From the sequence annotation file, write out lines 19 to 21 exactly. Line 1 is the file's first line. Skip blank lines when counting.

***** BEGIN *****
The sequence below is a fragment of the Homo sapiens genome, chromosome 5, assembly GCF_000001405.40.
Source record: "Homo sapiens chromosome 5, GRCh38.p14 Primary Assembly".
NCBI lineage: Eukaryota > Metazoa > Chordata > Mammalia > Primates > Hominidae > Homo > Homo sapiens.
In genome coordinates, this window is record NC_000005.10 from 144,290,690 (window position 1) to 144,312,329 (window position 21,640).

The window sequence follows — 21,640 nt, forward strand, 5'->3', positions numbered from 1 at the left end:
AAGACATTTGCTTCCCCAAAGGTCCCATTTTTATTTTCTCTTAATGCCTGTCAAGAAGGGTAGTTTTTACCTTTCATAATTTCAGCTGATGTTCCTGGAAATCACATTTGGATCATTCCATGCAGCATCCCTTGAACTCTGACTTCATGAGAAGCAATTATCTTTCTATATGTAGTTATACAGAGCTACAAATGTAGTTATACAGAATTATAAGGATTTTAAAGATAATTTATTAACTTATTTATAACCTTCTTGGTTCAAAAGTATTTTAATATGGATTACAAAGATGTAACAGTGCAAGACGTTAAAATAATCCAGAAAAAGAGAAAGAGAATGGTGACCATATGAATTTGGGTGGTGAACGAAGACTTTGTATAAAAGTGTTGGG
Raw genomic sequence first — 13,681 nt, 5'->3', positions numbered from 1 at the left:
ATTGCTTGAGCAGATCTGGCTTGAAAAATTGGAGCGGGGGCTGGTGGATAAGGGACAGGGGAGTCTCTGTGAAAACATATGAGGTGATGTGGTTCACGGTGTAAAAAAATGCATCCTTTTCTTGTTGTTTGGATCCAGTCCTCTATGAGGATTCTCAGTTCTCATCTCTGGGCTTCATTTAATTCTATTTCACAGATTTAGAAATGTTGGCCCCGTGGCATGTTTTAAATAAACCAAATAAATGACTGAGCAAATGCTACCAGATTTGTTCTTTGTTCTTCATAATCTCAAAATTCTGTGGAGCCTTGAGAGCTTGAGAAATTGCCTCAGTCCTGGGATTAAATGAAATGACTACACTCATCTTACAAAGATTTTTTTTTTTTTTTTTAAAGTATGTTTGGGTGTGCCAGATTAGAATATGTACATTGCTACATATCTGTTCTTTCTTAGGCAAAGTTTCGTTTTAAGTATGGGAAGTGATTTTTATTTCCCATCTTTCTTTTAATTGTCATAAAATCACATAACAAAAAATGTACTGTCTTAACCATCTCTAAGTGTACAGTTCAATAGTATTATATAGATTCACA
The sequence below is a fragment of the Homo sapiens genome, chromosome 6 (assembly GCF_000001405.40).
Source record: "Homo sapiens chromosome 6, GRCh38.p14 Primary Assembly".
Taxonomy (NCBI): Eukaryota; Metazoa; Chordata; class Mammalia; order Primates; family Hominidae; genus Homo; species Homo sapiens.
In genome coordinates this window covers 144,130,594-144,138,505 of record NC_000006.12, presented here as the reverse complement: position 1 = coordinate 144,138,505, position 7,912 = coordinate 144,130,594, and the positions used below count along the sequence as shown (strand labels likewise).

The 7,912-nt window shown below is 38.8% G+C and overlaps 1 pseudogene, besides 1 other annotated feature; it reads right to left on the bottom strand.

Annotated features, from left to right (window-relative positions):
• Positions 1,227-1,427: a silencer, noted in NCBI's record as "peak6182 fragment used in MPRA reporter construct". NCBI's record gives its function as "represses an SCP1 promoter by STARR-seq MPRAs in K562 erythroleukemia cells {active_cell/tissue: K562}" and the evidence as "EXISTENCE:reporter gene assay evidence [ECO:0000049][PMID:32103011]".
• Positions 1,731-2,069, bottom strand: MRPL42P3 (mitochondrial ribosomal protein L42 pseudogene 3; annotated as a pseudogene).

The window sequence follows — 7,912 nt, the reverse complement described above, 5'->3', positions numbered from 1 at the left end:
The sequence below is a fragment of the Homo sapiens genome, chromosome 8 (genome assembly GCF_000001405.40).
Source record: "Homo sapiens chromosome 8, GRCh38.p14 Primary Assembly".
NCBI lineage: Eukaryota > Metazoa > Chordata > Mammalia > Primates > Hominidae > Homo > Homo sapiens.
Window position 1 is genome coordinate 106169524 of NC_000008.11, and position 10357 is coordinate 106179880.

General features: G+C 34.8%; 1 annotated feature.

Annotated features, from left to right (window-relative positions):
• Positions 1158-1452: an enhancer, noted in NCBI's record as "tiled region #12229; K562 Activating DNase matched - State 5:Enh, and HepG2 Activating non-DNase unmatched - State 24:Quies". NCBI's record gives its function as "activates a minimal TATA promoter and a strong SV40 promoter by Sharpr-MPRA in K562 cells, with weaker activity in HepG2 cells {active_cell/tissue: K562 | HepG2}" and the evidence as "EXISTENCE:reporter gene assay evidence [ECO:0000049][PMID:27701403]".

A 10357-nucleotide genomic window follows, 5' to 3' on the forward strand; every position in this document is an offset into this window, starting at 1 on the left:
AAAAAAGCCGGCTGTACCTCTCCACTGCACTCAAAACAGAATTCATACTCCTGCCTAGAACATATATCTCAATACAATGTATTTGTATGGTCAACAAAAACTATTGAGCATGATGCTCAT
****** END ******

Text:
Source record: "Homo sapiens chromosome 8, GRCh38.p14 Primary Assembly".
NCBI lineage: Eukaryota > Metazoa > Chordata > Mammalia > Primates > Hominidae > Homo > Homo sapiens.
Window position 1 is genome coordinate 106169524 of NC_000008.11, and position 10357 is coordinate 106179880.